By MANINDER DHESI ‘22, NIMISHA KUMAR ‘22
On Tuesday, February 18, the Edison High School UMOJA club held their first “Black History Month Assembly.” The assembly took place during periods 2 and 3, with students and teachers of all different cultures filling the auditorium to the last row. The assembly began with two UMOJA members introducing their club and a segue right into performances.
The first singer performed a cultural song, starting the assembly with a powerful aura of diversity. Next a student spoke about the importance of Maya Angelou and performed her poem “Phenomenal Woman” to the audience. The speaker read, “A woman is more than a sum of her parts.” Angelou encompassed not only African American history throughout her literature, but celebrated feminism by repeating the idea that women are enigmatic. She was influential in asserting the power of African American women. She made a tremendous impact globally, during her time and well after, including here in this EHS assembly.
The next speaker, Michah White ‘20, shared some African American history with the audience. He discussed the Selma, Alabama march of 1965 that was held to protest the regulations against African Americans voting. Although the event happened decades ago and advocated for rights that we take for granted today, it played a large role in securing justice for African Americans. By adding this event to their message, UMOJA managed to emphasize the lesser-known but equally powerful attempts at equality.
Next the EHS Dance Ensemble danced to an ode to Malcolm X, “Rise from the Dirt,” followed by the EHS Step Team. UMOJA, by adding these performances, was able to showcase the efforts of not just influential protestors, but proved that artists too were able to make a difference in advocating for their beliefs.
The next student discussed his interpretation of MLK’s famous “I Have a Dream” speech. He noted that, “My dream is that MLK’s dream wasn’t just a dream. My dream is that Martin Luther King Jr.’s dream becomes a reality.” This dream remains true to many, even to this day. Along with the inclusion of many lesser-known movements, adding one as well-known as the “I Have a Dream” speech added to the message of equality the assembly conveyed. The stage transitioned between verbal and dance performances back-to-back. The last performance of the period was a powerful resurrection dance that resonated with the high school audience.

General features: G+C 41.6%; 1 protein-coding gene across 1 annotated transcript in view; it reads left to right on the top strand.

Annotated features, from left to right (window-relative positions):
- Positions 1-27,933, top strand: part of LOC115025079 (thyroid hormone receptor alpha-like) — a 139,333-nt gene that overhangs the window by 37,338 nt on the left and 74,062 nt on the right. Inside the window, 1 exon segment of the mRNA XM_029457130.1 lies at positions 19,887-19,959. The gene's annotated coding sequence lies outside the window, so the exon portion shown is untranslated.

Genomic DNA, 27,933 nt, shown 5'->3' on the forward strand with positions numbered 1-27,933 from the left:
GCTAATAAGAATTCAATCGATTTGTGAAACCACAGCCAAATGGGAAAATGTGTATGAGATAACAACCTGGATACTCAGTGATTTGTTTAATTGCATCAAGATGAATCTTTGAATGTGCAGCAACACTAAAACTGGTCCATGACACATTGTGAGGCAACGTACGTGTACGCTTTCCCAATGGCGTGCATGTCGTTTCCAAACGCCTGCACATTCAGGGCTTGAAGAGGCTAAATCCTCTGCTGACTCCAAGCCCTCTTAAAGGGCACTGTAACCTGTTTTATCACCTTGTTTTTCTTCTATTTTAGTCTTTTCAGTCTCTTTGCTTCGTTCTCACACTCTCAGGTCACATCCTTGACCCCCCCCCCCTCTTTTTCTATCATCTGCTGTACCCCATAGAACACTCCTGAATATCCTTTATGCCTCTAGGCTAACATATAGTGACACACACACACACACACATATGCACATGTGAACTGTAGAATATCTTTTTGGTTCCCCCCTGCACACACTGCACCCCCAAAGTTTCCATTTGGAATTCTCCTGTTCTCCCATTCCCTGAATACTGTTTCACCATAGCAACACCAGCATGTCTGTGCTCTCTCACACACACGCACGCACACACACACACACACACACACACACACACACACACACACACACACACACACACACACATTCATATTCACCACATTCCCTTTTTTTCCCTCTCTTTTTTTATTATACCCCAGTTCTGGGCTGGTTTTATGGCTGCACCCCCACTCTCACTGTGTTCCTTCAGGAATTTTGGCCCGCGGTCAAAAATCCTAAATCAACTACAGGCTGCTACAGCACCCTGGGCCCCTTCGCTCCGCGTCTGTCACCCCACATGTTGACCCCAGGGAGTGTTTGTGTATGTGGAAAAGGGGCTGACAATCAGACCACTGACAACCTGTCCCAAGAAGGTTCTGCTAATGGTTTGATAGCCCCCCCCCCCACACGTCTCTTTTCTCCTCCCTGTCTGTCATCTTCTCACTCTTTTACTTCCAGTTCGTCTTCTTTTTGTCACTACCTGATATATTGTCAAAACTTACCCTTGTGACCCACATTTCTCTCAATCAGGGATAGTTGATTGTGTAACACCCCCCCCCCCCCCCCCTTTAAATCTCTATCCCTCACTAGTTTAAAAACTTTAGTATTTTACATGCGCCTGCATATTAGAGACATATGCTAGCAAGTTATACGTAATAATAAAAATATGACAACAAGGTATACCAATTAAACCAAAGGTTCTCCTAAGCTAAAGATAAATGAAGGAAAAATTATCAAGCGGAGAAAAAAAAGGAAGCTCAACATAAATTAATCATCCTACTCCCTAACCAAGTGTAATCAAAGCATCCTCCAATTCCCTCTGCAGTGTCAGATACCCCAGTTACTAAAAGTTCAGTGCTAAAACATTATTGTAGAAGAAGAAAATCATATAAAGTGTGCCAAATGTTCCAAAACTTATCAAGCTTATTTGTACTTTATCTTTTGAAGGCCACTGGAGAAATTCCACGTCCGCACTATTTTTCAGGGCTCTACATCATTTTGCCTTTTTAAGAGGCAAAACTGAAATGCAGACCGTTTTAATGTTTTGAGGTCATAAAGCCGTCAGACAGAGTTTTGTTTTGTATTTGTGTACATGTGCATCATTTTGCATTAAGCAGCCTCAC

Overall, the Black History Month Assembly was impactful in sharing essential moments and traditions of African American culture, from its significant past to the details the audience may have been unfamiliar with. Overall, their assembly introduced and explained the various efforts of African Americans to ensure the true equality of our world today; however, these efforts remain short of their initial goal. Many activists today continue to work for the equality their predecessors strived for—ranging from adults to teenagers. Thus, the end of the assembly ended with this powerful question from a member of the UMOJA club: “What’s your reality?”